CACrabtree (View Comment):

     

    You may be correct about about the CCP’s stifling of creativity and entrepreneurship but with their success (so far) with the Belt and Road Initiative (sometimes called the Silk Road and One Belt, One Road), I’m not sure if that will really matter.

    I believe that something like 80 countries have signed on to the Initiative; thus guaranteeing their future servitude to the CCP. In some way, I can understand an impoverished country in Africa getting into bed with the CCP but a country like Italy? Hard to comprehend.

    If anyone wants to read an excellent account of how the CCP is attempting to replace the U.S. as the #1 global power, I highly recommend Hidden Hand by Hamilton and Ohlberg.

    The Belt and Road Initiative seems to me more like the Soviet satellite states in Eastern Europe than a blueprint for global domination. It breeds resentment among the local populations and substitutes an aggressive foreign policy to mask domestic insecurity. I won’t pretend that I am an expert on this issue, but I find it hard to believe that a country with the same per capita GDP as the Dominican Republic is capable of supporting a program of global power. No doubt China want to challenge the US, but I doubt a centrally planned economy is not going to get them there. Command economies and mercantilist practices have been discredited.

    I don’t believe the comparison between the CCP and the Soviet satellite states is a valid one. The latter were already militarily subjugated. With the Belt and Road Initiative, countries are voluntarily inviting the CCP into their infrastructures. Aiding in this is the perception that the U.S. is on the decline (which might be more than a perception).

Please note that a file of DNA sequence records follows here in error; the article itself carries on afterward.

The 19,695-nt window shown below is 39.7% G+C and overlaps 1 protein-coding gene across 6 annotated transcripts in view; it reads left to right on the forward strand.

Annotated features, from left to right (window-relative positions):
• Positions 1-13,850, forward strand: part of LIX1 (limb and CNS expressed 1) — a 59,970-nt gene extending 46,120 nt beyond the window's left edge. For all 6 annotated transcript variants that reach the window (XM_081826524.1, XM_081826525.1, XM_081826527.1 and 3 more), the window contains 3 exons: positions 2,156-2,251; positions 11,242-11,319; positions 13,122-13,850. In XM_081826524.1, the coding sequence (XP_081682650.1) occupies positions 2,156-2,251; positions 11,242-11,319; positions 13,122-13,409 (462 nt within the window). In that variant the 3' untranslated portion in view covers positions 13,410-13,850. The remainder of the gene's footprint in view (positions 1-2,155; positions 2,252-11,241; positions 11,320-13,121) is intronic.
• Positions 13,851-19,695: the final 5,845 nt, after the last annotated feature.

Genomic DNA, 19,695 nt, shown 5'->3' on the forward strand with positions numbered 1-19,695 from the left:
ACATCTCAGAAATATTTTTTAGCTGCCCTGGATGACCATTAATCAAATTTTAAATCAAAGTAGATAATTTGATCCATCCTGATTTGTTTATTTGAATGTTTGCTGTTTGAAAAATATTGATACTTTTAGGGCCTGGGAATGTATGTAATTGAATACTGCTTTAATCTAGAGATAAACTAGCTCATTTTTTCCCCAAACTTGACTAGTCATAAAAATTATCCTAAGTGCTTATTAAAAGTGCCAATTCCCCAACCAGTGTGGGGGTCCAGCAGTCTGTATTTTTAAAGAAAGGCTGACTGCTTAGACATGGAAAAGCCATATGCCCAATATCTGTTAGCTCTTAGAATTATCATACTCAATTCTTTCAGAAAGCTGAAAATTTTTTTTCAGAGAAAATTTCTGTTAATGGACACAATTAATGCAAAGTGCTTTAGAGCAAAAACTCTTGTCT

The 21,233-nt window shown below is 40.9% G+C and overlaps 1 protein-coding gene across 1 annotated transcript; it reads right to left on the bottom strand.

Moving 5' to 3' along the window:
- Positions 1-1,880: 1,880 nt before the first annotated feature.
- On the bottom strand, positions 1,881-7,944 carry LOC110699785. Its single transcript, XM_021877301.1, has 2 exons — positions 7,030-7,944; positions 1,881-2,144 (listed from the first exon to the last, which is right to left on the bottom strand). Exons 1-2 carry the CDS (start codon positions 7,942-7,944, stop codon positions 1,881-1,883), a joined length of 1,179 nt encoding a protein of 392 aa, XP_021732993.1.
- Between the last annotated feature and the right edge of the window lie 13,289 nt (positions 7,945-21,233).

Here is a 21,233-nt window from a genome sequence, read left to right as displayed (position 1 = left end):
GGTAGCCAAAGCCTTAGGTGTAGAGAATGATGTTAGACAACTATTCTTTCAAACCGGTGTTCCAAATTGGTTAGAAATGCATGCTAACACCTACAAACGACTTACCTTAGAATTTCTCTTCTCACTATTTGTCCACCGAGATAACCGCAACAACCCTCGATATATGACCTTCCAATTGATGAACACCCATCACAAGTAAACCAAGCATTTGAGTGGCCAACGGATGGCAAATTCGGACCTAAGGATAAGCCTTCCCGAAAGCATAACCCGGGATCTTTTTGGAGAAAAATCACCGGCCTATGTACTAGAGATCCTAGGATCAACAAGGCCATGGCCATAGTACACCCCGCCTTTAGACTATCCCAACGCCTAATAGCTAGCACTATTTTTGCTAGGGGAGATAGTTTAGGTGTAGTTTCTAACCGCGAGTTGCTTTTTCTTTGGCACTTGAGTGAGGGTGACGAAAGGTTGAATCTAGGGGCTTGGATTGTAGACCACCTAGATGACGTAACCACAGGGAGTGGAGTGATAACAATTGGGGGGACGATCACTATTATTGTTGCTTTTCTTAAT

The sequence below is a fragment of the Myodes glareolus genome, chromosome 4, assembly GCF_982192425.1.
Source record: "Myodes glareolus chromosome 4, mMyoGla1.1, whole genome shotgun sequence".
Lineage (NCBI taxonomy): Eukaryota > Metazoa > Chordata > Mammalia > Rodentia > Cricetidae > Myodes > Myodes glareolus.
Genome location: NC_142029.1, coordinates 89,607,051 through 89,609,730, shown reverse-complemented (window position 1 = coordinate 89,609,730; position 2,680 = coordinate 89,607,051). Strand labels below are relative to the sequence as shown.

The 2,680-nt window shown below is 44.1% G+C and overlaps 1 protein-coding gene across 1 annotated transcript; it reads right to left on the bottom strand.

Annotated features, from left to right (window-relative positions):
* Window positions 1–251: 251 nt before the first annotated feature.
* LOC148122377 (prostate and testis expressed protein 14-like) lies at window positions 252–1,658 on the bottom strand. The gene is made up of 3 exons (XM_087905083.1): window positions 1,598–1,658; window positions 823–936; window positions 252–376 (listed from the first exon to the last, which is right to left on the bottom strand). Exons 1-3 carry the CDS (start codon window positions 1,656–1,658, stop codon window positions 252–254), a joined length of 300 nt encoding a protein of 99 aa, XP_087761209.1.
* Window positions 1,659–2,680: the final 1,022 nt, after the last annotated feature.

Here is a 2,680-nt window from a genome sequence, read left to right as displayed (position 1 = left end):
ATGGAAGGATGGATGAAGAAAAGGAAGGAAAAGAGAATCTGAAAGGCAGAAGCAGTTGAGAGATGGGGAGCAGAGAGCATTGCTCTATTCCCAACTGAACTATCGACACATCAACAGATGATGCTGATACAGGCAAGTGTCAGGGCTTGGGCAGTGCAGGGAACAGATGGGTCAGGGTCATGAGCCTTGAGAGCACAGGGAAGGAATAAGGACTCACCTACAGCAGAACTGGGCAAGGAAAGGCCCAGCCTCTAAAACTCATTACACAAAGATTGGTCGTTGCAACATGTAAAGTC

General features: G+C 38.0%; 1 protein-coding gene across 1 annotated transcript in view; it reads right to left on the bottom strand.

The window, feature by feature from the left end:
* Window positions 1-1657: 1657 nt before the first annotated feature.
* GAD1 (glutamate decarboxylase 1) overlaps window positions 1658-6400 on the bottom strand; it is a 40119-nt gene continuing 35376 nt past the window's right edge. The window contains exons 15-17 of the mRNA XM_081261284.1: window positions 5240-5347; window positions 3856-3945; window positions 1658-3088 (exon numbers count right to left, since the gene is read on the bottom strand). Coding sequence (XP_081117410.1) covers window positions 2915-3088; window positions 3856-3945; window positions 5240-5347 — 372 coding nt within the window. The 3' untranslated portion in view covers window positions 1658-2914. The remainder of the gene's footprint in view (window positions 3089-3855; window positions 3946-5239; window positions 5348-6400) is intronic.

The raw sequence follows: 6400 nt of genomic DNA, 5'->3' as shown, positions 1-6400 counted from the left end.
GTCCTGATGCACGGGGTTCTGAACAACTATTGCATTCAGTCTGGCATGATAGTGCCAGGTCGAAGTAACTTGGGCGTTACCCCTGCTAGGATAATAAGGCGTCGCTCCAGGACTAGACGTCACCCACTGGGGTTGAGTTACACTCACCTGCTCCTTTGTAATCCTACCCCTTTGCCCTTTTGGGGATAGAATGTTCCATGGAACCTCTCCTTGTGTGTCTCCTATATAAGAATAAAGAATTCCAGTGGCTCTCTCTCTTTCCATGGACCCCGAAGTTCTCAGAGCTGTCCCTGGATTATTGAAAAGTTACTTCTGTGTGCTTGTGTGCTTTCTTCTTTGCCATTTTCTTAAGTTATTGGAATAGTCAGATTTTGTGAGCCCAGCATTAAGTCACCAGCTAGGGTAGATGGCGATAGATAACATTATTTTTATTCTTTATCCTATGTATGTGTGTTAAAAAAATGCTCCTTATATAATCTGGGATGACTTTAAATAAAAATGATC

The question of their per capita GDP isn’t really an issue. The CCP has money to spend overseas and it isn’t shy about spreading it around.

    Good points. Global power and influence can take a lot of different forms. Even within the Iron Curtain it took different forms. Soviet power exerted over Poland was not the same as Soviet power exerted over Czechoslovakia (and both were different from Soviet power exerted in Angola, which was different from Soviet influence in Cuba).  We shouldn’t be worrying about whether CCP power takes a particular form so much as what effect it will have on us and whether/how we should try to do anything about it.

    • #10
  11. RufusRJones Member
    RufusRJones
    @RufusRJones

     

     

     

     

    • #11
  12. I Walton Member
    I Walton
    @IWalton

    American Abroad (View Comment):

    I think we sometimes forget that China was one of the poorest countries in the world up until 1980. Even moderate reforms, like those of Deng in the 1980s, is bound to have some positive effect and fairly rapid growth. Despite this growth, China’s per capita GDP is still only 10,000 USD. The more the CCP stifles creativity and entrepreneurship with central planning, the harder it will be for China to sustain growth and technological development. (That is why they have to steal everything.) I think this hurts them in the long-term.

    Of course it hurts them in the long run, but that’s after they’ve  shackled our economy with Democrat cooperation.  Once we’re back to more or less where we were in total real numbers we’ll be flat and less creative, less dynamic and less in charge.